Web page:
(3) 
where the same tradeoff parameter is often adopted for simplicity. Different graphs capture different aspects of the multiview data. Then the average of these graphs is often used to achieve the final clustering result cao2015diversity ; wang2016iterative . That is to say, the consensus graph ,
(4) 
is taken as the input for spectral clustering algorithm ng2002spectral . It is obvious that this approach fails to distinguish the different contributions of different views. More often than not, some views containing irrelevant or noisy representation might severely damage the graphs and lead to degraded performance. To recap the powerfulness of the complementarity nature of multiview data, we propose a way to aggregate these basic graphs to form a consensus graph .
3.2 Graph Fusion
Our proposed graph fusion method is based on two intuitive assumptions: 1) the graph of each view is a perturbation of the consensus graph , and 2) the graph that is close to the consensus graph should be assigned a large weight. The consensus graph is supposed to capture the groundtruth sample similarity hidden in the multiview data. To avoid the influence of low quality (noisy) views, we try to assign different weights to different graphs. As a result, we can reach a better clustering performance based on than that of .
Based on above principles, our graph fusion mechanism can be formulated as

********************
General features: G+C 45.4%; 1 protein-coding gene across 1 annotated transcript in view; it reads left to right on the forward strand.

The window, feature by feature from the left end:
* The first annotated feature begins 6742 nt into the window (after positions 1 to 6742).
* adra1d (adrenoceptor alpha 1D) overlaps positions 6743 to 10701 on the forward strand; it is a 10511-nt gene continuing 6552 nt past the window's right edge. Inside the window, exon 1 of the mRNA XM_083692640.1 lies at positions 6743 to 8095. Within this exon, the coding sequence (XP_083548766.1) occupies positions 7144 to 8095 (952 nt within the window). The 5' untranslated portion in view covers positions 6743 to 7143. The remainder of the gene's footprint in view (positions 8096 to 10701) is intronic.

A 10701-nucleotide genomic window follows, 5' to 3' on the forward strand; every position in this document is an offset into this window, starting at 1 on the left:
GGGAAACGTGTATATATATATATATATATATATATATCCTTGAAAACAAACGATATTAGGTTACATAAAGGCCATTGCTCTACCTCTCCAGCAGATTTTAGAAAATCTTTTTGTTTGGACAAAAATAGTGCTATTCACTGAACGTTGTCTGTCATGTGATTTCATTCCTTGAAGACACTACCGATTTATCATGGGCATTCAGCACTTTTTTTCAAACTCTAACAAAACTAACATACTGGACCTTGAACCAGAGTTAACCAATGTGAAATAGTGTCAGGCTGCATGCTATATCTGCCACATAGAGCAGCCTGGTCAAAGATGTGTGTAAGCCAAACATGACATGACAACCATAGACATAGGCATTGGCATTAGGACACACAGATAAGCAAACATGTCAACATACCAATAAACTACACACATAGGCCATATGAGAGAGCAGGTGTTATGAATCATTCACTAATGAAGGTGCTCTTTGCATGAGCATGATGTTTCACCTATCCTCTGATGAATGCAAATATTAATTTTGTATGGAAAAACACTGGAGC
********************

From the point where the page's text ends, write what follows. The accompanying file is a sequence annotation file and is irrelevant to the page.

(5) 
where the weight characterizes the importance of view . We can simply adopt the inverse distance weighting scheme nie2016parameter ; nie2017self , i.e.,
(6) 
Since is unknown beforehand, we can calculate it approximately based on an iterative approach. Then we combine Eq. (5) and (3). It yields
(7) 
Through solving this problem, we can obtain both the graph for each view and the consensus graph adaptively. Additionally, the graphs are weighted dynamically during the fusion process so that the adversary effect of noise graphs is reduced effectively. Although we can directly implement spectral clustering based , we move forward and consider the cluster structure of it since the current graph might not be optimal for the subsequent clustering task.
3.3 Structured Graph Learning
Ideally, the solution of problem (7) should have exact connected components, i.e., the data points are already clustered into clusters. However, the current solution can hardly satisfy to such a condition. This can be fulfilled based on the following theorem mohar1991laplacian :
Theorem 1.
The number of connected components of the graph
is equal to the multiplicity of zero eigenvalues of its Laplacian matrix
.Since is a positive semidefinite matrix, its eigenvalues . Theorem 1 means that if , then our expectation can be approximately satisfied. Hence, we can minimize instead to satisfy the requirement. According to Ky Fan’s theorem fan1949theorem , we can obtain an objective function
(8) 
The right part of this equation is nothing but the objective function of spectral clustering. Hence, Eq. (8) establishes the connection between our requirement for the graph structure and spectral clustering.
Minimizing Eq. (8), we can approximately guarantee the structure of graph . Therefore, we can combine Eqs. (8) and (7) to a single objective function, which fulfills the tasks of graph learning, graph fusion, and spectral clustering. Consequently, our proposed multiGraph Fusion for multiview Spectral Clustering (GFSC) can be formulated as
(9) 
where , , and are regularization parameters. The objective function (9) enjoys the following properties:

The last term in Eq. (9) functions as a regularizer on graph . We tune the structure of adaptively so that we achieve the optimal condition. At the same time, it seamlessly integrates the graph construction and spectral clustering processes.